The second trophic group comprises hydrogen-producing acetogenic bacteria or proton-reducing bacteria. By a process of acetification, this group makes acetate from compounds such as fatty acids, butyrate, formate, and propionate.

The third trophic group comprises the methanogenic bacteria, which convert compounds such as acetate into methane gas and carbon dioxide in a process called methanogenesis.

Conventional anaerobic digestion takes place within one or more digesters as the organic material is processed by the microorganisms described above. There is a continual need to provide for more efficient anaerobic digestion systems.

SUMMARY

In one aspect, the present disclosure features an anaerobic digestion system including a clarifier, a batch reactor, and a digester. The clarifier receives a first biomaterial and a second biomaterial, and undertakes pretreatment processing of the first and second biomaterials to form a digestate. The batch reactor is coupled to the clarifier. The batch reactor includes a plurality of chambers in fluid communication with each other that provide for the flow of the digestate through the batch reactor. The batch reactor also includes a digestion substrate disposed within the plurality of chambers. The digester is coupled to the batch reactor and is configured to receive the digestate from the batch reactor.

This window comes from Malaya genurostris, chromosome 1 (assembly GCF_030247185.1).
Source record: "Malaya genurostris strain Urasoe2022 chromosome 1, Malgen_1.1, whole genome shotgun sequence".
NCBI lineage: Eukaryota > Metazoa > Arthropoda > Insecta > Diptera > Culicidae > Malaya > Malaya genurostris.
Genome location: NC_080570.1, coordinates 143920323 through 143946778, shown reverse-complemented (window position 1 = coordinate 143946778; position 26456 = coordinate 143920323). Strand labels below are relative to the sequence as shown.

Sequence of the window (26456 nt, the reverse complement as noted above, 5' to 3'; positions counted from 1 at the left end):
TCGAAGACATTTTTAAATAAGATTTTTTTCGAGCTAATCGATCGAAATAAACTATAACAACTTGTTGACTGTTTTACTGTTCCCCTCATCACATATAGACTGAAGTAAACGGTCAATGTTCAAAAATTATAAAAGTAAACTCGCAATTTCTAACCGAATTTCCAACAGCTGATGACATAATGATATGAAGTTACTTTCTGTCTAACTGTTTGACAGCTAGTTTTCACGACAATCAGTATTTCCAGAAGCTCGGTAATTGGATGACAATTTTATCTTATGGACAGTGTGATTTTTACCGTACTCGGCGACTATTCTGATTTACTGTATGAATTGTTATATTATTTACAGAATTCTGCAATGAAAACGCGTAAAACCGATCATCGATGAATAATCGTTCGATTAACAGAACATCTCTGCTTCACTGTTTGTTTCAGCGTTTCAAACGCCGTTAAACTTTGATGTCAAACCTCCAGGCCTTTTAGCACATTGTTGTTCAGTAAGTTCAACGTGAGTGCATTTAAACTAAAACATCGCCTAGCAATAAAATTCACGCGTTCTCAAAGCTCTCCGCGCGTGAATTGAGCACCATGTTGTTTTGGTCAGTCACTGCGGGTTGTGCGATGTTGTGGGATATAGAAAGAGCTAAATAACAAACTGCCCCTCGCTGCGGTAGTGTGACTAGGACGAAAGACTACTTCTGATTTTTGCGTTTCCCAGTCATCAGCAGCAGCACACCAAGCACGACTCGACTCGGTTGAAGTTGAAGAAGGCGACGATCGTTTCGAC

Each of the clarifier, the batch reactor, and the digester may include at least one gas sample port configured to withdraw gas from the clarifier, the batch reactor, and the digester. The gas sample ports may be coupled to a gas analyzer configured to analyze gas withdrawn from the clarifier, the batch reactor, the digester, or combinations thereof.

The anaerobic digestion system may further include a gas and mass flow control assembly configured to control a flow of gases and the digestate between the clarifier, the batch reactor, and the digester based on the gas analysis by the gas analyzer.

The first biomaterial may include a chemical oxygen demand per liter from about 1 gram to about 3,000 grams and volatile solids content per liter from about 1 gram to about 200 grams. The second biomaterial includes organic volatile solids, which may be loaded into the clarifier at a rate of from about 0.01 grams of organic volatile solids per liter-day to about 250 grams of organic volatile solids per liter-day.